We also get similar questions like; can I Network at a Wedding? In other words, can I Network at a non-business gathering. Before I answer that, let’s look at what Networking is. Our “Focused Networking Workshop” defines Networking as: “The process of building and maintaining personal and professional connections that helps you meet clearly defined and measurable goals and objectives”. Yikes, even though it may be accurate and complete, it really is a very long thought.
I prefer something brief and more personal. My definition of Business Networking is: “Building Business Friendships”. To me, this says it all. People like to do business with friends and that should be what Networking is all about.
So, back to our question, is it OK to Network at non business events, and the answer is a resounding YES! Why? Because Networking is not selling, it is building business friendships and what better way to do that than in relaxed, social situations.
If you are novice Networker, you may be wondering how to go about Networking at a Holiday Party. Let’s look at what makes an expert Networker? After teaching and learning about business Networking for the past 35 years, over and over again, experts exhibit two distinct traits. And these traits can be easily implemented by anyone with a bit of practice.
#1 It’s not WIFM, it’s HCIHU. As human beings we can tend to look at opportunities using the What’s in it for me model. This is valid and important in many of the business decisions we face on a day to day basis. Not so in Networking though. If you remember the “Building Business Friendships” definition of Business Networking”, then the right way is to approach people is with the spirit of: How can I Help You?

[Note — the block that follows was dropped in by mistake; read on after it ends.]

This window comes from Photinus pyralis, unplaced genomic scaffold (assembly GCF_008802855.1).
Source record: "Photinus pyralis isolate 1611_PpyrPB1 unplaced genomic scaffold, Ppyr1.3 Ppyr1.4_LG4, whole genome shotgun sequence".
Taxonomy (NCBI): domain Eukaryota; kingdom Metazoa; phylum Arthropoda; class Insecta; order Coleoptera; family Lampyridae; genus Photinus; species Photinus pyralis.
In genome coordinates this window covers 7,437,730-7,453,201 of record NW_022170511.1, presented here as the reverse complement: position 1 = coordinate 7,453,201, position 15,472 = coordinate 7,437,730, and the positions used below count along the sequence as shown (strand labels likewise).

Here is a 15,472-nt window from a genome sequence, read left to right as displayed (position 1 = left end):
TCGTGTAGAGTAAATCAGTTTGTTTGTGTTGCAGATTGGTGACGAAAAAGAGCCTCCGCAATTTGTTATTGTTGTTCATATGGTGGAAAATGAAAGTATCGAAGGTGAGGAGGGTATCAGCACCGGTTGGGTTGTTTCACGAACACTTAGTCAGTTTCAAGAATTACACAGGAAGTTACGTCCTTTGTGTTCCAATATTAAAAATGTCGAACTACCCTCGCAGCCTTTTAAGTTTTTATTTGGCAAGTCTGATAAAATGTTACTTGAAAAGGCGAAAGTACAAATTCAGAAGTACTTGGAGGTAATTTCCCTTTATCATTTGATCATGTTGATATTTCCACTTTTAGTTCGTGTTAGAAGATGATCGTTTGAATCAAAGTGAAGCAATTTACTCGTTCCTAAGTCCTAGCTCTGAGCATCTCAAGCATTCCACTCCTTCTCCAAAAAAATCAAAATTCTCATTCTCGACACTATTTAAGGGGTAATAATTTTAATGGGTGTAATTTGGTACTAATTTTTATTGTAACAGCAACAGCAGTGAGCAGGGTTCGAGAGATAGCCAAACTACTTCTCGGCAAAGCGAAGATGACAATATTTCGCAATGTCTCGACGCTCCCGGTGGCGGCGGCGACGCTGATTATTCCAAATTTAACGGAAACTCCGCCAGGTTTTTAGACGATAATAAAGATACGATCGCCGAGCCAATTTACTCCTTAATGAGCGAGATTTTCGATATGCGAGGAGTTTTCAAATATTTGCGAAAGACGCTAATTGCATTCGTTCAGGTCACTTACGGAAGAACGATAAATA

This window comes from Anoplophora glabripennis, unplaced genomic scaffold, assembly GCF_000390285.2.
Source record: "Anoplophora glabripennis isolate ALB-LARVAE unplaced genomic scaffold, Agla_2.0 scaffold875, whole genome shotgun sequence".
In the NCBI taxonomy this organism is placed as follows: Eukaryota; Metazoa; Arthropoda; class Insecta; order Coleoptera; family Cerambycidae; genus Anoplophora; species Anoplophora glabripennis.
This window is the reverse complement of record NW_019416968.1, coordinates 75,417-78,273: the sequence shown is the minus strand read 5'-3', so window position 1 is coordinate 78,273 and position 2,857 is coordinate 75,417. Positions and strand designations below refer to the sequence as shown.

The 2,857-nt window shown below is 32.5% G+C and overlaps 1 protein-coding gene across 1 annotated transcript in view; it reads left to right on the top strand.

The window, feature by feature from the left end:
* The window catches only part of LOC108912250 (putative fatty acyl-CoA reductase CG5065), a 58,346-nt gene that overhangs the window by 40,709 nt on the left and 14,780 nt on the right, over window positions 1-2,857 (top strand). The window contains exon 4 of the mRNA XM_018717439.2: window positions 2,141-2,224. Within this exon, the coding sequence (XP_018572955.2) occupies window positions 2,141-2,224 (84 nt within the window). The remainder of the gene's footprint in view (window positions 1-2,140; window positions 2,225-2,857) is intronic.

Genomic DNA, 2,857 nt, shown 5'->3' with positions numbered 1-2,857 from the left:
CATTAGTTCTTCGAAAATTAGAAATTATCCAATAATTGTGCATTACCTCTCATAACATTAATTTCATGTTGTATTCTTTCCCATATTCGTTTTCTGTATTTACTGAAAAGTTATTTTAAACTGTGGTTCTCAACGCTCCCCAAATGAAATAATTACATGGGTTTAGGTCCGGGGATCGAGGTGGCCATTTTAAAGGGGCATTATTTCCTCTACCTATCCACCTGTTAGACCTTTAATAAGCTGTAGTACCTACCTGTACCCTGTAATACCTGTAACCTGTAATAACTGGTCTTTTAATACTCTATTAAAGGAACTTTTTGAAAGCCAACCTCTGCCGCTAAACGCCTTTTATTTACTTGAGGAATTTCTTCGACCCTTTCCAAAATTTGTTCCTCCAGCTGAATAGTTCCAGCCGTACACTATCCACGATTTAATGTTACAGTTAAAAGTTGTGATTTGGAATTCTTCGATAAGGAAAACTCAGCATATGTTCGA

For example, you are at your spouse’s company holiday party and you are meeting people there. “What do you do”? A good conversation starter may be; what are you doing for the Holidays? Then just start listening, that is all there is to it. Maybe they are going on a ski vacation and they mention they are having trouble finding the right hotel in Lake Tahoe. Boom! Now you can help them by referring them to a trusted Travel Consultant you know. Or maybe they are lamenting that they may not be able to take a vacation because they don’t have anyone to house sit their dog. Boom! Now you can help them by referring them to your trusted Pet Sitter.
It’s just that easy. Now those two people in our example could become new friends who appreciate you for helping them solve a problem. Sincerity is key, and with that, you are on your way to making many new friendships that you can continue to nurture. Be on the lookout for more on that in a future communication.
#2 Become known as the referral source. When you become known as the person who knows everyone, your friends and colleagues will automatically contact you when they need a product or service. Most of us prefer to do business with a person or company that has been referred or vetted.
It’s not just face to face either, think about how millennials network. They often reference Yelp or Google and find referrals that way. At our Leads Cub meeting just this morning, two people had Leads for their fellow Members from social media resources. One was from Facebook and the other from NextDoor. .
Regardless of your age, as business people today we can successfully network on and offline. If you are serious about Networking it’s critical to embrace both. For the younger ones among us, it may seem strange to talk face to face with strangers. For those not raised with a computer in the palm of their hands since the age of 10, the power of the social media world may not seem as immediately evident.
To wrap up, Networking can be enjoyable and effective when you remember that you are building business friendships. It’s not selling; it’s helping people solve problems. It just feels so good to help our fellow man/woman. Why not be someone’s hero?
Please take a moment and share a networking experience you’ve had in a social situation.
Cheers and Happy Holidays!